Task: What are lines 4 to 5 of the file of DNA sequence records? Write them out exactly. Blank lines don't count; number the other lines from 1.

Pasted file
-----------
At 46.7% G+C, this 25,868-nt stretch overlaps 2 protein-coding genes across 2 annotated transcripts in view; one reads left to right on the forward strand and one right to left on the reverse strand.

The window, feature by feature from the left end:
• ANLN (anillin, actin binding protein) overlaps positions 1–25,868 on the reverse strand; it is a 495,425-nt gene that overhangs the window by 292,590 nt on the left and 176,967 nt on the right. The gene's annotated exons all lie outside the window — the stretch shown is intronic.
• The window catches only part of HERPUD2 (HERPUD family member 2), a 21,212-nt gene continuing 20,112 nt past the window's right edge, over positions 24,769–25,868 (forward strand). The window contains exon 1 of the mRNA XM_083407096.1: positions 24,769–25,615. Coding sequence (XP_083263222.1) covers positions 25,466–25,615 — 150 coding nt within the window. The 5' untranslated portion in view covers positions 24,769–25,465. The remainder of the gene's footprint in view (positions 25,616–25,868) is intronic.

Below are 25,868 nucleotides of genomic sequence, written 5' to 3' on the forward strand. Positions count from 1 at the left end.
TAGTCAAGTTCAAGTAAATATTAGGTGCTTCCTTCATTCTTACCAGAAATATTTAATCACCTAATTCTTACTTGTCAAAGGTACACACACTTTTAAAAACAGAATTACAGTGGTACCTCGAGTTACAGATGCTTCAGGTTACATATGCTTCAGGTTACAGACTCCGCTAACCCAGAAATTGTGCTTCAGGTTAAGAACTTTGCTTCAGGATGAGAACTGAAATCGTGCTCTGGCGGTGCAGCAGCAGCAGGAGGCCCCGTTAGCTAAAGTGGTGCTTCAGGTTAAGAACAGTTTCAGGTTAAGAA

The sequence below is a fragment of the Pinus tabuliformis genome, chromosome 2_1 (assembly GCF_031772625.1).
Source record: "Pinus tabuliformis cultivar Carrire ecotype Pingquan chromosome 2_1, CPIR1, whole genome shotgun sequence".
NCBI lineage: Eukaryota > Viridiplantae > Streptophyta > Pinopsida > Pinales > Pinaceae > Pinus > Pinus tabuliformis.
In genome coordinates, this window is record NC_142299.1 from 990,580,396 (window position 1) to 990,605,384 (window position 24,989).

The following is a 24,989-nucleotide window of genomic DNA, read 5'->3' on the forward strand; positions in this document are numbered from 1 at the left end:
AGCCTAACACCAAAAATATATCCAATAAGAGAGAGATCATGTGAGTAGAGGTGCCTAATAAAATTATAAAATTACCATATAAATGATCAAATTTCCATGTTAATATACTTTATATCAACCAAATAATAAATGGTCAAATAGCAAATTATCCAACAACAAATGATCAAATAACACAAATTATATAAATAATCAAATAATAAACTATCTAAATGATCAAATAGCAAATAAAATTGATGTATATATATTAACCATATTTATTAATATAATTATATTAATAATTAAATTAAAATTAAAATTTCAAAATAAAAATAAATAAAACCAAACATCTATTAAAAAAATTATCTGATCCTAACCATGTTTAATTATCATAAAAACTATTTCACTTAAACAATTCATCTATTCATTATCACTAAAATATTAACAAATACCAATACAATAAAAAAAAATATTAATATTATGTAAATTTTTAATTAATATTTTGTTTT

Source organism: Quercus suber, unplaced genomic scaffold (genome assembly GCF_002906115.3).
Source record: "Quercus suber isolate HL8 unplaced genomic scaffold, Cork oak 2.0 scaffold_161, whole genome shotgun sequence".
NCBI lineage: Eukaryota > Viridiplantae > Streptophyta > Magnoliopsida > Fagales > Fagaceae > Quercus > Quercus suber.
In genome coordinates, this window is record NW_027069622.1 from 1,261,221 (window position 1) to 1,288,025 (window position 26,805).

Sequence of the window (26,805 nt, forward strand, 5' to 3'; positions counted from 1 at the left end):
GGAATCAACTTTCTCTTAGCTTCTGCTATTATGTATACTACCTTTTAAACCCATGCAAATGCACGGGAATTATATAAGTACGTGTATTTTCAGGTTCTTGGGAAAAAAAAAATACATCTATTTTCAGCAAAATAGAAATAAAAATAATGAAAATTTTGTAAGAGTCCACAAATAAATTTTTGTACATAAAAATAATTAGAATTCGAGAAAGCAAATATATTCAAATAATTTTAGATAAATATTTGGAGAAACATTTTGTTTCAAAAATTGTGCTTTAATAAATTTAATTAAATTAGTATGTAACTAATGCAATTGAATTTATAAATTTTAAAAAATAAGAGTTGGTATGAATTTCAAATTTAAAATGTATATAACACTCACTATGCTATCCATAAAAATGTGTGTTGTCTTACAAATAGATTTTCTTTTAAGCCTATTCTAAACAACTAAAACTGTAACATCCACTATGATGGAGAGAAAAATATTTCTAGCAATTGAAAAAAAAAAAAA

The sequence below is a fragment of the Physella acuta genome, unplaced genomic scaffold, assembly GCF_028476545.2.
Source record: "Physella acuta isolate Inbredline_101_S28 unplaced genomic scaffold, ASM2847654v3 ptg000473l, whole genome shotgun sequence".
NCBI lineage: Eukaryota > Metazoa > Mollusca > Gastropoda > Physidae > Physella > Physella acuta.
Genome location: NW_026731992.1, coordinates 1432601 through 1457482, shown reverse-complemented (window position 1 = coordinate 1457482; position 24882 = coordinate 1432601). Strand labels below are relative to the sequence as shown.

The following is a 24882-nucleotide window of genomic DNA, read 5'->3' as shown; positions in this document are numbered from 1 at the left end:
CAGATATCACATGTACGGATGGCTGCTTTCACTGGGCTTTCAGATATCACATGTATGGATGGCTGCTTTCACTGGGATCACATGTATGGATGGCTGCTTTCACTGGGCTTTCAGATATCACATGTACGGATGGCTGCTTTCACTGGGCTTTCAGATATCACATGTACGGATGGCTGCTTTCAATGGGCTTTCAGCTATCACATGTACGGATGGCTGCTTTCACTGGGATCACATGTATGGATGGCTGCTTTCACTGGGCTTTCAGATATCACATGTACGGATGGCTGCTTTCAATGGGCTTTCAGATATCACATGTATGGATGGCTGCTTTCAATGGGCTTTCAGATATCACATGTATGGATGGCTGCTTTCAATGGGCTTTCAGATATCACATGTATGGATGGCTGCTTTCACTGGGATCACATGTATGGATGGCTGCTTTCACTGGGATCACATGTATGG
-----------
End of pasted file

• The window catches only part of HERPUD2 (HERPUD family member 2), a 21,212-nt gene continuing 20,112 nt past the window's right edge, over positions 24,769–25,868 (forward strand). The window contains exon 1 of the mRNA XM_083407096.1: positions 24,769–25,615. Coding sequence (XP_083263222.1) covers positions 25,466–25,615 — 150 coding nt within the window. The 5' untranslated portion in view covers positions 24,769–25,465. The remainder of the gene's footprint in view (positions 25,616–25,868) is intronic.

Below are 25,868 nucleotides of genomic sequence, written 5' to 3' on the forward strand. Positions count from 1 at the left end.